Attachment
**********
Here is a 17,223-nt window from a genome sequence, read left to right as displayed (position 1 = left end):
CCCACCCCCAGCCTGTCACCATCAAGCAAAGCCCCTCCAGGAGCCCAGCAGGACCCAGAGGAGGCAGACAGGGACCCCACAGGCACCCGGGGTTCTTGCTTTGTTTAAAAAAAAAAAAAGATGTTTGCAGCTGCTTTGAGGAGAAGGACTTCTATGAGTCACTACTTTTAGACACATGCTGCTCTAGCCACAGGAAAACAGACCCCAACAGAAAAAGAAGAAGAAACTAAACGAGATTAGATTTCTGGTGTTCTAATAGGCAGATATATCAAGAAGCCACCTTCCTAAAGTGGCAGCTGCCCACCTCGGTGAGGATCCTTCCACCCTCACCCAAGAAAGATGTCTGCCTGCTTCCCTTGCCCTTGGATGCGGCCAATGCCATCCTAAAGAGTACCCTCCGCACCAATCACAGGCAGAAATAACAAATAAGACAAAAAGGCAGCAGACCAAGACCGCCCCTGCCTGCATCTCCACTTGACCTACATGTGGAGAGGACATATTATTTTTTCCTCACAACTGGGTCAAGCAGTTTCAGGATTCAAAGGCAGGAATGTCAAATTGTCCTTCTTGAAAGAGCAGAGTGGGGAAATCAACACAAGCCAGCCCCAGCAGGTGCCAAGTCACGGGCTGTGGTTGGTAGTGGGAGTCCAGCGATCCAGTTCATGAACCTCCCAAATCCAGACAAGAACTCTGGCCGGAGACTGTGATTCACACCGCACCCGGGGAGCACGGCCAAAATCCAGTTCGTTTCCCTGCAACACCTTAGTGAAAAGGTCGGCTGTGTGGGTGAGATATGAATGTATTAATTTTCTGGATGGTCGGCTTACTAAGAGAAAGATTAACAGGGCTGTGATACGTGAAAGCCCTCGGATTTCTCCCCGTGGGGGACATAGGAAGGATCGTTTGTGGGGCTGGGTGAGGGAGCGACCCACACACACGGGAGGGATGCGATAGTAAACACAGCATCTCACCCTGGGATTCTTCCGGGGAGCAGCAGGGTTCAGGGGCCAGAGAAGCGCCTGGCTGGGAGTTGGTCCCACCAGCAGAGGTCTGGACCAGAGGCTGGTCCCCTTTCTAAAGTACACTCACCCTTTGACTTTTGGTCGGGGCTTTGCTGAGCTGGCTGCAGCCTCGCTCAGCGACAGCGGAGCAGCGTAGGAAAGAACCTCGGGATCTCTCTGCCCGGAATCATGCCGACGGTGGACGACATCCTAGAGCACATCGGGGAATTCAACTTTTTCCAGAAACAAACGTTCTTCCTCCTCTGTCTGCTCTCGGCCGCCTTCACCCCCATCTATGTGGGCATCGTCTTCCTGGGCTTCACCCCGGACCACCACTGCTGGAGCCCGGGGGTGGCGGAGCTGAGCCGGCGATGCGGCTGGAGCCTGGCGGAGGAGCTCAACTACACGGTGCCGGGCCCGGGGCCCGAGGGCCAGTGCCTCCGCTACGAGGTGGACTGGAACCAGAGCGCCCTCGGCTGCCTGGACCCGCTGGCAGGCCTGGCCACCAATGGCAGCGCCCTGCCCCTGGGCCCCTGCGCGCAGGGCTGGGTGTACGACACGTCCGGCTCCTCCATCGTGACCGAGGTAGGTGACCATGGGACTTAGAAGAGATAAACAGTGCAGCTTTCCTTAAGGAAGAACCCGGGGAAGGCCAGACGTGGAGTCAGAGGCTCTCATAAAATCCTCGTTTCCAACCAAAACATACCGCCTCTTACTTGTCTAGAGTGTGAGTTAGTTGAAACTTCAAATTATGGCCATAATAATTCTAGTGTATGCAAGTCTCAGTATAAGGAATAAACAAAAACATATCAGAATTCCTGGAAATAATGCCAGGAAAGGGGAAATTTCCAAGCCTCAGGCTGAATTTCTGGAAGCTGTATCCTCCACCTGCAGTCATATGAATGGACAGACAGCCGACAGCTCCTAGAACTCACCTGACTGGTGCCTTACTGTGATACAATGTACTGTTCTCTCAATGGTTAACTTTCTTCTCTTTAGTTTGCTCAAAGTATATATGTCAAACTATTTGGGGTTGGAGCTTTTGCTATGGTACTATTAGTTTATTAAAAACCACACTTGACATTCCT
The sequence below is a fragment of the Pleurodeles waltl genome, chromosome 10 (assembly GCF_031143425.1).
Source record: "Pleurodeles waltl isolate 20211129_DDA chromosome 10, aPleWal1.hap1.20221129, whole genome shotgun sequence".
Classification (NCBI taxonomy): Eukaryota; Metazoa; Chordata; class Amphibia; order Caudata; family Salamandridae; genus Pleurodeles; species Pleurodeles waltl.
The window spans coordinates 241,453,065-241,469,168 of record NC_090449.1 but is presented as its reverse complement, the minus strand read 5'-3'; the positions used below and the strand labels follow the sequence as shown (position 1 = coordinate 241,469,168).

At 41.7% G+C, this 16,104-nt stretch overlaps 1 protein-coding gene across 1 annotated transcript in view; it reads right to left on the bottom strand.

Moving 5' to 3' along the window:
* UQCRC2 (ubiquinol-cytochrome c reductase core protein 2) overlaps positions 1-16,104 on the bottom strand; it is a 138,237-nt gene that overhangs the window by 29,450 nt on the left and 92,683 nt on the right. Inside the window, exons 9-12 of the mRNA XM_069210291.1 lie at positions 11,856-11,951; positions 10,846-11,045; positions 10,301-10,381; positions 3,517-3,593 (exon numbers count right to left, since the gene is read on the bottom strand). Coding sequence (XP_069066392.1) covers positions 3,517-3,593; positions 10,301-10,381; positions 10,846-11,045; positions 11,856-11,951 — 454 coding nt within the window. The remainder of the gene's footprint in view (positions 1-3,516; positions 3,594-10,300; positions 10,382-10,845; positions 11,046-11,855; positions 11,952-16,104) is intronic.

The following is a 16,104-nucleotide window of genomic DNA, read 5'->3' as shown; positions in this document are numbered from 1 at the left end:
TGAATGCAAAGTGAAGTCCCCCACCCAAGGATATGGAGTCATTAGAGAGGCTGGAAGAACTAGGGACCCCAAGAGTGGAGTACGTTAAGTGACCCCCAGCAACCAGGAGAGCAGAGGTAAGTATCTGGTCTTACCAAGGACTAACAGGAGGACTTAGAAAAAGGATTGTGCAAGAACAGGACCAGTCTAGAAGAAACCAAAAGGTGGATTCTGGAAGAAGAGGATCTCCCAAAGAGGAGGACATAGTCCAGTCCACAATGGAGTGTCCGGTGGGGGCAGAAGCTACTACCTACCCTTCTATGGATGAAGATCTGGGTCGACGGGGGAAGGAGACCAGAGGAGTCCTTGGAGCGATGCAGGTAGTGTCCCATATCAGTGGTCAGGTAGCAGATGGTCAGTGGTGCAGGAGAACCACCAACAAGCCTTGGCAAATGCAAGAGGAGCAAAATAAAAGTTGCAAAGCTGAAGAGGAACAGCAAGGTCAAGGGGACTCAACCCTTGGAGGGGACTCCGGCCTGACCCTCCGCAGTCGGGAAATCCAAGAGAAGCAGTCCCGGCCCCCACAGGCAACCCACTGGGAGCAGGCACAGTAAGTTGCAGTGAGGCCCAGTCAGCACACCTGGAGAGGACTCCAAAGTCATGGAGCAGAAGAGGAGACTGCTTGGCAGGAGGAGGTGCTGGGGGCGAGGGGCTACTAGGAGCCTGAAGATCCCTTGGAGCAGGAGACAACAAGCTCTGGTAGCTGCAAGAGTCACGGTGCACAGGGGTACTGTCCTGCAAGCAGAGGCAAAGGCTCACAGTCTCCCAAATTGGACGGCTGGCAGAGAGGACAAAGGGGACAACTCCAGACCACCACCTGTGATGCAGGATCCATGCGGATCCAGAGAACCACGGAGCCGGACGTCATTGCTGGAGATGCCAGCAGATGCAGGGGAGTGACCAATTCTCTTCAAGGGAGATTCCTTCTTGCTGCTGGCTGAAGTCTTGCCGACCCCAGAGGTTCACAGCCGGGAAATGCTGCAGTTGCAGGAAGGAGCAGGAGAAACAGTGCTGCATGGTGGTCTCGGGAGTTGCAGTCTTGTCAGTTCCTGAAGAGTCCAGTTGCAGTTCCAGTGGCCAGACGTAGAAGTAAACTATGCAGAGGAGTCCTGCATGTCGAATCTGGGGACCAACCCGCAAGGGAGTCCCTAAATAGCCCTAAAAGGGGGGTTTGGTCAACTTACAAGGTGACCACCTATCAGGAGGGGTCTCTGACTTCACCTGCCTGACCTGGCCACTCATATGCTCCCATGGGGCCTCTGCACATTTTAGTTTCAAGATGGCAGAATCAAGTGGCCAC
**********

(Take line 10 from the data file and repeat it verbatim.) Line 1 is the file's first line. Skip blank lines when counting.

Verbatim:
The following is a 16,104-nucleotide window of genomic DNA, read 5'->3' as shown; positions in this document are numbered from 1 at the left end: